A Beautiful Mind: The Life of Mathematical Genius and Nobel Laureate John Nash by Sylvia Nasar

5 February 2008

I’ve been meaning to acquire this book for a while, but it was one of those books that tend to sit on the ‘to buy’ list for ages without any action being taken on it. Thanks to BookMooch, though, I received a nice (and pretty much free!) copy only a little while ago.

A Beautiful Mind: The Life of Mathematical Genius and Nobel Laureate John Nash by Sylvia Nasar

Game theory, the branch of applied mathematics that looks at strategic choices and interactions within social situations, is a key field of study in many different social sciences and other academic fields. One of the creators of the founding principles of game theory was an eccentric but brilliant mathematician who had made a name for himself among the young, up-and-coming scholars at Carnegie Mellon and Princeton in the late 1940s and early 1950s: John Forbes Nash, Jr. Nash’s publications and theories were (and still are) regarded as mathematical breakthroughs, but by the latter half of the 1950s Nash’s eccentricities began to reveal a deeper disturbance in his mind. Wild flights of fancy regarding secret numerical patterns and codes that only he could detect gave way to outright delusions of sinister worldwide conspiracies. In the frightening grip of paranoid schizophrenia, Nash all but vanished from academic life, drifting in and out of mental hospitals and fighting against his family’s attempts to get him to stay in treatment. A new generation of students who read his articles and studied his theories often assumed that he was either dead or locked up in an insane asylum somewhere. But as the years passed, Nash struggled to work through his mental illness and gradually regain his ability to function in society — and by the time his name was given as one of the winners of the 1994 Nobel Prize in Economics, he had recovered enough to work on mathematics once more.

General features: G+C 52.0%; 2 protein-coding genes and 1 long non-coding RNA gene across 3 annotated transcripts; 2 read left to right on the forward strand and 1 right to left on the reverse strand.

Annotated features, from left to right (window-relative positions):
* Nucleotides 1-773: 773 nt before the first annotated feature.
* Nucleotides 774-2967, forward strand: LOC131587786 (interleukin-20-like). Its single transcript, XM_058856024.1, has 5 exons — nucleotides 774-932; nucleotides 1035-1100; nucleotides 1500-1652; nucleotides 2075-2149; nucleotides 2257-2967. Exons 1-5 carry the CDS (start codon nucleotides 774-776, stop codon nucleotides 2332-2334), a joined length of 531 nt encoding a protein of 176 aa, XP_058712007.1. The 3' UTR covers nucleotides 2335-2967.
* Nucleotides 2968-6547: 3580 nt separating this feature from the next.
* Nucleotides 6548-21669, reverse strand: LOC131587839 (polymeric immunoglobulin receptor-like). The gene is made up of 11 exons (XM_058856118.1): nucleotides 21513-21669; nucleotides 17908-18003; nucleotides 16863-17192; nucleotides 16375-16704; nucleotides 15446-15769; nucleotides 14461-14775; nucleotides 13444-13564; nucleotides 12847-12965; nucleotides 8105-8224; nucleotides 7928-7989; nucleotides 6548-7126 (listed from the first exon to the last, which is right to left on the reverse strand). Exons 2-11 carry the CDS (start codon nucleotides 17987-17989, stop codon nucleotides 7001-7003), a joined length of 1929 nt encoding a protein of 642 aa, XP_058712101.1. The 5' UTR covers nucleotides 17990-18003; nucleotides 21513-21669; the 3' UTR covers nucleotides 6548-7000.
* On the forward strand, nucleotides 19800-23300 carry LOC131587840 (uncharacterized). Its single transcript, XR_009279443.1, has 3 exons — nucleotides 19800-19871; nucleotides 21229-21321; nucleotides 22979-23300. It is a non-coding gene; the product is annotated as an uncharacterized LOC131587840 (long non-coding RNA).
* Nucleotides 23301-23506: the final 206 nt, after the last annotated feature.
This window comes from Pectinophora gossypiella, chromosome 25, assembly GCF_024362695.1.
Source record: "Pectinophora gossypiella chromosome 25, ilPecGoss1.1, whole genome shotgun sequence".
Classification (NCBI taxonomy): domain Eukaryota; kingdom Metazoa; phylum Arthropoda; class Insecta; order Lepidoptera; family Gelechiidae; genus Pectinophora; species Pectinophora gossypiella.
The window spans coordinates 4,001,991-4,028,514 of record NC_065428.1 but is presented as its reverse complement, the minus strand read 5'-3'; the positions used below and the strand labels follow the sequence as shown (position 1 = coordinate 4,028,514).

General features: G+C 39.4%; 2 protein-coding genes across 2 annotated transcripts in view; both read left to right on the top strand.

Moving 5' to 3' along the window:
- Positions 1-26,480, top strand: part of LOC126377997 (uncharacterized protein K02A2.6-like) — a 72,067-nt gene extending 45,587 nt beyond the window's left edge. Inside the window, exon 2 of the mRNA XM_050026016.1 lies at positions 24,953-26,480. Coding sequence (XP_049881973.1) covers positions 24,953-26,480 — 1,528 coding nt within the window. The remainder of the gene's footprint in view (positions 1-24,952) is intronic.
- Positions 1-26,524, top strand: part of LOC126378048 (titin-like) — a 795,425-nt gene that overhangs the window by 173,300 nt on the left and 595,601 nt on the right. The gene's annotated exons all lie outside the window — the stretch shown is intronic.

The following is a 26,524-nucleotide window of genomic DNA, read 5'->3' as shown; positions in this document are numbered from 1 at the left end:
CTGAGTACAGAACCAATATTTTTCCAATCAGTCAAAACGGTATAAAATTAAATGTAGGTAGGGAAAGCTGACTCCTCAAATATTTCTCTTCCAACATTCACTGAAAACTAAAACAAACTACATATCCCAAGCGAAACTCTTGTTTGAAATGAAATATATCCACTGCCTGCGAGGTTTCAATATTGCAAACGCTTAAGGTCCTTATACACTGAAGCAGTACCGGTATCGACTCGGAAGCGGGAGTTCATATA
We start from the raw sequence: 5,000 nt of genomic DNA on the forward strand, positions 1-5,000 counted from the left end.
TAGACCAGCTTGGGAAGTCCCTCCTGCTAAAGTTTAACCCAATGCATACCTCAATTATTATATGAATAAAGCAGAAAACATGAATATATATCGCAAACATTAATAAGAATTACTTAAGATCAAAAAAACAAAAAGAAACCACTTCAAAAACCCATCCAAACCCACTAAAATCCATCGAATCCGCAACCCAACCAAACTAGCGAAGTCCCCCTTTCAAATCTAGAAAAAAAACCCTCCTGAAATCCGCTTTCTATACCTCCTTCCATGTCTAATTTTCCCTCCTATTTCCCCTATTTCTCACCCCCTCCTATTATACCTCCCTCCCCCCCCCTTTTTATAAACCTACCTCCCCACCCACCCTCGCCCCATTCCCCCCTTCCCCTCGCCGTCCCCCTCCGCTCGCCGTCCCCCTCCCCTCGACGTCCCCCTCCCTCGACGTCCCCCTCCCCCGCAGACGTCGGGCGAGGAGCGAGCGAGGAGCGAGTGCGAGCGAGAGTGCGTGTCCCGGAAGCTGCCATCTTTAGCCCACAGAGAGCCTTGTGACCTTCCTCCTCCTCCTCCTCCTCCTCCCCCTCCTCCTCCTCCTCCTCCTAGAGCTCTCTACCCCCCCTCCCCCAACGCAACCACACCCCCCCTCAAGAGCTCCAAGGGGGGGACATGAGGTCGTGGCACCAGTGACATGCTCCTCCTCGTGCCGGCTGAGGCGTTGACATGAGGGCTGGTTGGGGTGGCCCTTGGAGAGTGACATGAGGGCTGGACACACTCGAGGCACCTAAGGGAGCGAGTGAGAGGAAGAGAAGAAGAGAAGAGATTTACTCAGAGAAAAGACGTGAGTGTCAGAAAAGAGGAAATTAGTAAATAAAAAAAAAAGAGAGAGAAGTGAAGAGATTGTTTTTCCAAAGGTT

Sylvia Nasar’s biography of Nash has won any number of awards and has been adapted for a well-known film, and it’s not difficult to see why; Nash’s story is by turns fascinating, sad, tragic, and powerful. The book has a light, conversational voice, almost chatty in tone, but the writing style by no means detracts from the solidly written prose and the easy flow with which she carries the narrative of Nash’s life — quite the contrary, in fact. Mathematics can be a daunting subject to approach even when the calculations involved are simple ones, and Nash’s work dealt with highly technical proofs and complicated equations that could easily frighten off a casual reader. One of the best aspects of Nasar’s book is how she handles the mathematics to ensure that the ideas remain comprehensible to a lay audience. She mentions the basic principles of the proofs and equations that Nash and his colleagues developed, but she generally avoids trying to delve too deeply into more technical language for her explations and descriptions. The overall effect seems to encourage truly interested readers to look to other sources for the actual mathematics, while at the same time allowing the rest of her audience to feel informed and aware, if not absolutely initiated into the details of Nash’s work. It’s a difficult balance to strike, and Nasar manages it well.

Fans of the movie starring Russell Crowe will note the many changes that the filmmakers made to adapt Nash’s story to the screen. The movie is more of a revisioning than a true adaptation — among the biographical details left out of the movie were Nash’s bisexual proclivities, his troubled relationships with his sons (one born to his wife, the other born to a girlfriend he had had before marriage), and some of the more unsavoury remarks he made during the worst times of his illness. But as far as biographies go, A Beautiful Mind is an intriguing story of a remarkable man, who even today works hard to keep the upper hand on a mental illness that nearly shattered his career and his life beyond hope of recovery.


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